This week’s dispatch comes to you from the Emerald Coast, where dolphins frolic just beyond the waves’ foam and the bearded, ponytailed man in red cutoffs five yards from our deck rents a pair of blue canvas beach chairs with a matching umbrella for $200 per week.

Madness.

But we are here, intoxicated by white sand, seagulls and sails. It’s a week that we don’t have to set the alarm to raise the boys, to make the breakfasts, to pack the lunches, to check the Thursday folders, to brush the teeth and comb the hair. And somehow, the morning miracle that it is, get outside the house before Bus 102 turns the corner to whisk the eldest off to Central so we can rinse and repeat and catch Bus No. 1 to Will Rogers an hour later.

Real madness.

The beach empty but for the bearded man, a few dedicated joggers, and a middle-aged fisherman hunting a meal, the mornings are quiet enough to hear the waves on the calmest of days. But by lunch time the night before has worn off enough that the frat boys and the sorority girls find their way back to the sand, where the smart set pours on the sunscreen, the too-cool-for-that boys turn stop-sign red and a few bronzed sculptures remain immune.

The average human has 3,198 square inches of skin that the college crowd covers with less than 12 square inches of Lycra and it’s only 52 degrees with a 20-mile-per-hour southerly wind.

Madness.

The boys, chess club refugees whose peak sporting experience was a second semester badminton class, show off their athletic prowess by throwing footballs to one another, exploiting a silent agreement to stand close enough to one another that the throws look like zip lines to the end zone instead of the wobbling arc of the loser at the duck hunt.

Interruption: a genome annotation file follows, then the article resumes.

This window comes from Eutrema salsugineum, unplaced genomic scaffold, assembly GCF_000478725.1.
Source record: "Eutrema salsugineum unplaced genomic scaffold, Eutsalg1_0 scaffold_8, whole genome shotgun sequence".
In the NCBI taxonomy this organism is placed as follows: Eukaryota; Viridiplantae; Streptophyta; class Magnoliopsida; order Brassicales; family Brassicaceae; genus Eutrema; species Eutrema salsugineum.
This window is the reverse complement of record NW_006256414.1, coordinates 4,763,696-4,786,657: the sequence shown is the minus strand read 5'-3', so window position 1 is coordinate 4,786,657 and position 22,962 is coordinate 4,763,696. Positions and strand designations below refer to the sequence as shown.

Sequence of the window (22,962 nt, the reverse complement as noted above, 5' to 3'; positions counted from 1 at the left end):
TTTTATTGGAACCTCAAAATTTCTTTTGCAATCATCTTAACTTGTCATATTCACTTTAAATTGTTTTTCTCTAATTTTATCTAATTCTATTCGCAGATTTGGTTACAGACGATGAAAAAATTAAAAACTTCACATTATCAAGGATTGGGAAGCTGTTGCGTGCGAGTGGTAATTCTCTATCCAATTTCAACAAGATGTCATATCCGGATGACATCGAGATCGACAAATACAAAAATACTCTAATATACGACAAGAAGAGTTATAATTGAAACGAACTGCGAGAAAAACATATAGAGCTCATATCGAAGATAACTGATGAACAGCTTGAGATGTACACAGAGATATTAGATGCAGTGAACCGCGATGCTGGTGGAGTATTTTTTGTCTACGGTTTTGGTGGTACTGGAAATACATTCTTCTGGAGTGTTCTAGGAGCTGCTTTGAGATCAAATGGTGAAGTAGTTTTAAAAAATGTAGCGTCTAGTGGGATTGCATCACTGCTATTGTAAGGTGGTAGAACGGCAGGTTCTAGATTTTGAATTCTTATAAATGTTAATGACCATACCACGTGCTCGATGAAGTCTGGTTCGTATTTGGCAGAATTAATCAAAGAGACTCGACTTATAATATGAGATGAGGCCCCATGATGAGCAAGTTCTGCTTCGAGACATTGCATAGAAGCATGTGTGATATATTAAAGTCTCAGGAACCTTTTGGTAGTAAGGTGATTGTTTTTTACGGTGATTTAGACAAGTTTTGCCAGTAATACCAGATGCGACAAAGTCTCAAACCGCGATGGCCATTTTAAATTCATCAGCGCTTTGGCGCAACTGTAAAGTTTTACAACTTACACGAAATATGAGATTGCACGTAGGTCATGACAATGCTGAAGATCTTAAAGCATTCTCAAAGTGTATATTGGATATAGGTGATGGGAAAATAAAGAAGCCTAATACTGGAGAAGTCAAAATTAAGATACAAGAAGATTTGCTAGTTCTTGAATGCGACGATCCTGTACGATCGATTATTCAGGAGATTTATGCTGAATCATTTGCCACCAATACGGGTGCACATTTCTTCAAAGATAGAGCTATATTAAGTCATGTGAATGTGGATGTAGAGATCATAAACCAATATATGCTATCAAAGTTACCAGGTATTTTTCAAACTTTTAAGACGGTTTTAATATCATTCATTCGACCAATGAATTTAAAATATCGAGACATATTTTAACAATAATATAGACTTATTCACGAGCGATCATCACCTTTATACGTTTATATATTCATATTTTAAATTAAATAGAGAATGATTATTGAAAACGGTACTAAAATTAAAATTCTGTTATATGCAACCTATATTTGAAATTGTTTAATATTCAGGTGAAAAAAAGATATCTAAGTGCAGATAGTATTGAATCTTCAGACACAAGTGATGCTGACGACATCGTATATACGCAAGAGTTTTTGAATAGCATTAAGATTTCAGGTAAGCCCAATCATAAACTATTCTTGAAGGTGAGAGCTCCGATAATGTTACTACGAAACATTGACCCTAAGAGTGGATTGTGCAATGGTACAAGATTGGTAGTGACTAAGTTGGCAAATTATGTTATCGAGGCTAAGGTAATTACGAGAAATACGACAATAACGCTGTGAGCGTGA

The girls spread towels nearby and pull off tiny shorts and cropped T-shirts to reveal even tinier bikinis. They spend the next hour posing for each other’s iPhones with the Gulf in the background; there are model poses, silly poses, pyramids and piles. There is no thought of recording what they did on Spring Break, merely what they looked like. When the poses are exhausted, the towels return to the bags, the shorts to the hips and the people to wherever they were before they appeared on the beach.

“The March Hare will be much the most interesting, and perhaps as this is May it won't be raving mad — at least not so mad as it was in March,” says Alice.

Mad as a March Hare. The expression has been around since the Middle Ages, an English reference to the hares’ long and prosperous breeding season that starts in February and goes straight through to September. Frisky, they are, but convenient for all the springtime stories of eggs, bunnies, fertility and new life.

We all get a little crazy, a bit of Spring Fever, and nowhere more so than on white beaches where even cool sunshine is a respite from winter’s grey, and baskets — for pastel eggs or bright orange balls — mark a hurried return to longer days and shorter pants.

Come Friday, we’ll endure the groggy return to I-35 lane closures and waiting out the left turn signal at Second and Bryant and wondering whether a life spent on the beach renting overpriced umbrellas is really such a bad idea.

“But I don’t want to go among mad people,” Alice remarked.

“Oh, you can’t help that,” said the Cat. “We’re all mad here. I’m mad. You’re mad.”

“How do you know I’m mad?” said Alice.

“You must be,” said the Cat, “or you wouldn’t have come here.”

 

© Ted Streuli 2019

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